-> The RPC Client Access server for the database is currently the old server. So, outlook clients connect to it to get to the database. I am assuming I would have to change it before I removed the copy from the old server. Outlook keeps an affinity to the original cas server until you move it to a different database. I can probably get around this by creating another database and making the new server the client access – so disregard the statement/question. The command I was referring to is:
        Set-MailboxDatabase “DatabaseToMove” -RpcClientAccessServer

        >>> remove the db from the field server

        So you will activate the copy on the new server (now located in HQ) and then remove the now passive copy on the old server. Will the 6MB pipe be capable of handling the client traffic to the new server?

        -> None of the users will be using the 6MB pipe to get to their mailboxes – they are at different sites. Should be good.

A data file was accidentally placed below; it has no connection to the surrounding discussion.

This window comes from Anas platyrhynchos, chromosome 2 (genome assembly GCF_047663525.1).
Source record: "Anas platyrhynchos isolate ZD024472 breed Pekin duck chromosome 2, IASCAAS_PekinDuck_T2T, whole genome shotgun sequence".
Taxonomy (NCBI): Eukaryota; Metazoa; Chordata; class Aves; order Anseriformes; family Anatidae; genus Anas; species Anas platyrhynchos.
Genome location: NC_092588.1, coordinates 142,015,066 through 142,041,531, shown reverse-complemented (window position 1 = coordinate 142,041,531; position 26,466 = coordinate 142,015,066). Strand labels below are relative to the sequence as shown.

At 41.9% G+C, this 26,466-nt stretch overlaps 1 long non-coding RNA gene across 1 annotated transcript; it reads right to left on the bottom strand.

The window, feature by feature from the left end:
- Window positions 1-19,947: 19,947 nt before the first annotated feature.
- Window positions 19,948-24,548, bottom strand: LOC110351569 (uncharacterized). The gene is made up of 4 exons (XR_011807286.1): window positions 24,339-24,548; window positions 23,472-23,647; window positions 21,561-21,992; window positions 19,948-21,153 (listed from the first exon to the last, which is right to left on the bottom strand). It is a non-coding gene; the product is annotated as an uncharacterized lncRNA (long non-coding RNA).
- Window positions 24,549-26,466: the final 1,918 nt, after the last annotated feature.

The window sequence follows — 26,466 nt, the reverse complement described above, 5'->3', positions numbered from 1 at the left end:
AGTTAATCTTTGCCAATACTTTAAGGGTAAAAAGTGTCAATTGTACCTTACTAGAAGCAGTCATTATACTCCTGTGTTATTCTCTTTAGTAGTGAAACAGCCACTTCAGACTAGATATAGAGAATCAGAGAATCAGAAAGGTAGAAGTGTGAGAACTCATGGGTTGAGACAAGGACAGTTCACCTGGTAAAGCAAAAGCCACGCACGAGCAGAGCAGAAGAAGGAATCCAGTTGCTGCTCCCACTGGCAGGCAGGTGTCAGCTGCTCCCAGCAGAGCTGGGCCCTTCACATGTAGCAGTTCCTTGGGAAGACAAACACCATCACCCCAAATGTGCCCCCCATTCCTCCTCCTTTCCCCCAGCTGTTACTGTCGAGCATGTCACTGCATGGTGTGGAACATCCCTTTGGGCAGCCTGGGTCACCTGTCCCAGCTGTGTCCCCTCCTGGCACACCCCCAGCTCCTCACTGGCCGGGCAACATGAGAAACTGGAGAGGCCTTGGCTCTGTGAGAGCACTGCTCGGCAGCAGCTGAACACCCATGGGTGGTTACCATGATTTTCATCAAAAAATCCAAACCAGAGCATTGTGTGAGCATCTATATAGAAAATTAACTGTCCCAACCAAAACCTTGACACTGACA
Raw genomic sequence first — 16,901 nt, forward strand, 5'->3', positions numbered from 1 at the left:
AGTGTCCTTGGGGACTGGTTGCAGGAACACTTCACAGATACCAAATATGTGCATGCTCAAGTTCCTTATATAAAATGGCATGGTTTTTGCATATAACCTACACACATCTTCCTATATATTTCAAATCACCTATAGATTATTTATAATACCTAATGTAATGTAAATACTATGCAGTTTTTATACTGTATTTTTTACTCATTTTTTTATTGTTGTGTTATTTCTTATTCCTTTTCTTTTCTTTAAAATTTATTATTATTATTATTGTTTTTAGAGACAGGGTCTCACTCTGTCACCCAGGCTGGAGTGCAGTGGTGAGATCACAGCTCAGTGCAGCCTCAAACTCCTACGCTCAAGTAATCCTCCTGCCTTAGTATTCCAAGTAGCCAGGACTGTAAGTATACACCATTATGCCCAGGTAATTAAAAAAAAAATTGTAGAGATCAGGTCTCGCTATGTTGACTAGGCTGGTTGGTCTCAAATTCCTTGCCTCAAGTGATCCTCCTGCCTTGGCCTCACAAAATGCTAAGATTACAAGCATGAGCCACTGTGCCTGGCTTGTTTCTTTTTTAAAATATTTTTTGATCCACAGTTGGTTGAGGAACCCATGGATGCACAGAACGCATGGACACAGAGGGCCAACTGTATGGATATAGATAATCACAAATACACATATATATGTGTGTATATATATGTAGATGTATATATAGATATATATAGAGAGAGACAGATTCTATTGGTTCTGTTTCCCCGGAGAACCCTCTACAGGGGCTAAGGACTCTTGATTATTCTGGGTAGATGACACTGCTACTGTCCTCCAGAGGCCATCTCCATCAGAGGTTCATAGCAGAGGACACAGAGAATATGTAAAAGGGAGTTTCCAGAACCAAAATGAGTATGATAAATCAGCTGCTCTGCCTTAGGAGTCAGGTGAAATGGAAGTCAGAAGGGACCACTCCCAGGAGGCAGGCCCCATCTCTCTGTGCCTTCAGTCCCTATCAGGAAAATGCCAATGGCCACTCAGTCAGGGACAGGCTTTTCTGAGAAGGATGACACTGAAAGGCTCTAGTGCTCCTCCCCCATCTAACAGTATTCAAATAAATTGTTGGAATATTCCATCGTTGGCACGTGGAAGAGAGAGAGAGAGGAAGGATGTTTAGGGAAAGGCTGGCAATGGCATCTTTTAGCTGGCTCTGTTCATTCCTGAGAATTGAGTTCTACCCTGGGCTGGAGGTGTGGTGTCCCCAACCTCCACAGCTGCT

Thank you, Sir. I really appreciate this blog and your quick response.

  8. Ian Fischer says:

    First, love your blog and been reading Win IT Pro for years!
    Although the -SeedingPostponed switch has been around now for a while, there is little documentation on how to execute it. I understand the concept and the command line, but the procedure is hazy. I have 2 local servers in a DAG, one active one passive. I want to add a lag copy on a 3rd that is geographically distant. Question is, can I use the passive copy to seed with? If so, I am not sure of the specific order to do it. Here is what I would think:
    1- suspend replication
    2- copy the passive DB to a portable HDD
    3- create lag copy in powershell (this is where it gets fuzzy)
    4- copy the lagged copy, (now a day old) to the new box and run Update-MailboxDatabaseCopy

    Will this work? Any reason to use a lag copy over a 2nd passive one these days?

    • Hi Ian,

      Like any reasonably complex operation that you haven’t tried before, this is one that I would attempt in a lab first. Your logic seems fine but it is so long since I tried this (to create a “Fedex” copy) that I can’t be 100% sure. That, plus the fact that I am traveling and don’t have access to lab systems, makes me a tad cautious.